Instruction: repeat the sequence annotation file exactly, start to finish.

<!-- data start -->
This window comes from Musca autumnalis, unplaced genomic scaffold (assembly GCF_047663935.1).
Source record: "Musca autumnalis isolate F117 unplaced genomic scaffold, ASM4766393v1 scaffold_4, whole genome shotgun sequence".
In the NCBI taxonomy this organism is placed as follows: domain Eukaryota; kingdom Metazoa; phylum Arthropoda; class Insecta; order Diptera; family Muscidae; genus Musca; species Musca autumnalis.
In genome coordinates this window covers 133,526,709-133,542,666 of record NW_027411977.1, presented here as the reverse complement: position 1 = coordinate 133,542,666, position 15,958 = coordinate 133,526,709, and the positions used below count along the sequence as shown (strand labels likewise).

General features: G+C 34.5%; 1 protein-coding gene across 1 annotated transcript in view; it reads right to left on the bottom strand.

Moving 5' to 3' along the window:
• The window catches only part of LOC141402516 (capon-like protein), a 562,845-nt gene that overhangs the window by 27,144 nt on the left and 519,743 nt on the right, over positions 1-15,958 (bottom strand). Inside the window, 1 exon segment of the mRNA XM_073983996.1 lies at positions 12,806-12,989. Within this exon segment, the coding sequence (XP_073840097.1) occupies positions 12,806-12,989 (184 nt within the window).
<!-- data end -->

This window comes from Musca autumnalis, unplaced genomic scaffold (assembly GCF_047663935.1).
Source record: "Musca autumnalis isolate F117 unplaced genomic scaffold, ASM4766393v1 scaffold_4, whole genome shotgun sequence".
In the NCBI taxonomy this organism is placed as follows: domain Eukaryota; kingdom Metazoa; phylum Arthropoda; class Insecta; order Diptera; family Muscidae; genus Musca; species Musca autumnalis.
In genome coordinates this window covers 133,526,709-133,542,666 of record NW_027411977.1, presented here as the reverse complement: position 1 = coordinate 133,542,666, position 15,958 = coordinate 133,526,709, and the positions used below count along the sequence as shown (strand labels likewise).

General features: G+C 34.5%; 1 protein-coding gene across 1 annotated transcript in view; it reads right to left on the bottom strand.

Moving 5' to 3' along the window:
• The window catches only part of LOC141402516 (capon-like protein), a 562,845-nt gene that overhangs the window by 27,144 nt on the left and 519,743 nt on the right, over positions 1-15,958 (bottom strand). Inside the window, 1 exon segment of the mRNA XM_073983996.1 lies at positions 12,806-12,989. Within this exon segment, the coding sequence (XP_073840097.1) occupies positions 12,806-12,989 (184 nt within the window).